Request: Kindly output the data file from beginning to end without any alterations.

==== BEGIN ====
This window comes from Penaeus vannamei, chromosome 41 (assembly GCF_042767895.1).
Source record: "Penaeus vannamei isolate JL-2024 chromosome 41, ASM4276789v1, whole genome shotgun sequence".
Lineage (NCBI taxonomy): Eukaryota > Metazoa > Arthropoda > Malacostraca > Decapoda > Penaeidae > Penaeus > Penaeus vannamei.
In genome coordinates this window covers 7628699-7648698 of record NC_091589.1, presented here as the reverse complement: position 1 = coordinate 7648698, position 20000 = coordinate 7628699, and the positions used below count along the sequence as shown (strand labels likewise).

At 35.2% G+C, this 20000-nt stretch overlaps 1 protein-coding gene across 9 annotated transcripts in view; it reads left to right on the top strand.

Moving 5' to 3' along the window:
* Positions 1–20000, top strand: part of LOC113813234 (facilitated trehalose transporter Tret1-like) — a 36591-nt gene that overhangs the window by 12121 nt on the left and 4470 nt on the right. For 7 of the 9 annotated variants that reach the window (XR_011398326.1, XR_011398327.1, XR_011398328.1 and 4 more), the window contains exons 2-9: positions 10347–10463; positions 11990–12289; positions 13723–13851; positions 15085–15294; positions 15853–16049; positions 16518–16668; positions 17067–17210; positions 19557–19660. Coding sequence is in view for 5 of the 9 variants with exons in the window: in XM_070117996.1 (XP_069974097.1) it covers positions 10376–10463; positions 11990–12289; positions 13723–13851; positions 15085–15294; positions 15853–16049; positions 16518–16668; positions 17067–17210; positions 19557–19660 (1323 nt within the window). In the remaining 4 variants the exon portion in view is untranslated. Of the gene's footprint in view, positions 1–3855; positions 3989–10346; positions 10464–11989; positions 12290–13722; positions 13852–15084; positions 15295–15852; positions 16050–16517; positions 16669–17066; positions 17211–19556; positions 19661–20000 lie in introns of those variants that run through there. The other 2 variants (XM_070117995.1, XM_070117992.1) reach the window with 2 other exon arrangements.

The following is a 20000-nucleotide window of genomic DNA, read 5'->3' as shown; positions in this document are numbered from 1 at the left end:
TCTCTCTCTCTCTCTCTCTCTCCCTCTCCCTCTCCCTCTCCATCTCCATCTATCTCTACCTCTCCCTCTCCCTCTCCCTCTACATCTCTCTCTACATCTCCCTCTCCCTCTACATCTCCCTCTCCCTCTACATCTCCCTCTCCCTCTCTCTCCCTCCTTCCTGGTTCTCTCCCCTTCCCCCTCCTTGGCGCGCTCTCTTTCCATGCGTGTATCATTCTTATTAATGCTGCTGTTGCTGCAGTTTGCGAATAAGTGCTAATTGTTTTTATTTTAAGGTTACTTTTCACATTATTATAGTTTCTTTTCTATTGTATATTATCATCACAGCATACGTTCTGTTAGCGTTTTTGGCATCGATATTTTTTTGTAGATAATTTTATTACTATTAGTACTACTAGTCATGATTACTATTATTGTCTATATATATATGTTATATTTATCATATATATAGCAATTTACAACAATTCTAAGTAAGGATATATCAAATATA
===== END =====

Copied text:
This window comes from Penaeus vannamei, chromosome 41 (assembly GCF_042767895.1).
Source record: "Penaeus vannamei isolate JL-2024 chromosome 41, ASM4276789v1, whole genome shotgun sequence".
Lineage (NCBI taxonomy): Eukaryota > Metazoa > Arthropoda > Malacostraca > Decapoda > Penaeidae > Penaeus > Penaeus vannamei.
In genome coordinates this window covers 7628699-7648698 of record NC_091589.1, presented here as the reverse complement: position 1 = coordinate 7648698, position 20000 = coordinate 7628699, and the positions used below count along the sequence as shown (strand labels likewise).

At 35.2% G+C, this 20000-nt stretch overlaps 1 protein-coding gene across 9 annotated transcripts in view; it reads left to right on the top strand.

Moving 5' to 3' along the window:
* Positions 1–20000, top strand: part of LOC113813234 (facilitated trehalose transporter Tret1-like) — a 36591-nt gene that overhangs the window by 12121 nt on the left and 4470 nt on the right. For 7 of the 9 annotated variants that reach the window (XR_011398326.1, XR_011398327.1, XR_011398328.1 and 4 more), the window contains exons 2-9: positions 10347–10463; positions 11990–12289; positions 13723–13851; positions 15085–15294; positions 15853–16049; positions 16518–16668; positions 17067–17210; positions 19557–19660. Coding sequence is in view for 5 of the 9 variants with exons in the window: in XM_070117996.1 (XP_069974097.1) it covers positions 10376–10463; positions 11990–12289; positions 13723–13851; positions 15085–15294; positions 15853–16049; positions 16518–16668; positions 17067–17210; positions 19557–19660 (1323 nt within the window). In the remaining 4 variants the exon portion in view is untranslated. Of the gene's footprint in view, positions 1–3855; positions 3989–10346; positions 10464–11989; positions 12290–13722; positions 13852–15084; positions 15295–15852; positions 16050–16517; positions 16669–17066; positions 17211–19556; positions 19661–20000 lie in introns of those variants that run through there. The other 2 variants (XM_070117995.1, XM_070117992.1) reach the window with 2 other exon arrangements.

The following is a 20000-nucleotide window of genomic DNA, read 5'->3' as shown; positions in this document are numbered from 1 at the left end:
TCTCTCTCTCTCTCTCTCTCTCCCTCTCCCTCTCCCTCTCCATCTCCATCTATCTCTACCTCTCCCTCTCCCTCTCCCTCTACATCTCTCTCTACATCTCCCTCTCCCTCTACATCTCCCTCTCCCTCTACATCTCCCTCTCCCTCTCTCTCCCTCCTTCCTGGTTCTCTCCCCTTCCCCCTCCTTGGCGCGCTCTCTTTCCATGCGTGTATCATTCTTATTAATGCTGCTGTTGCTGCAGTTTGCGAATAAGTGCTAATTGTTTTTATTTTAAGGTTACTTTTCACATTATTATAGTTTCTTTTCTATTGTATATTATCATCACAGCATACGTTCTGTTAGCGTTTTTGGCATCGATATTTTTTTGTAGATAATTTTATTACTATTAGTACTACTAGTCATGATTACTATTATTGTCTATATATATATGTTATATTTATCATATATATAGCAATTTACAACAATTCTAAGTAAGGATATATCAAATATA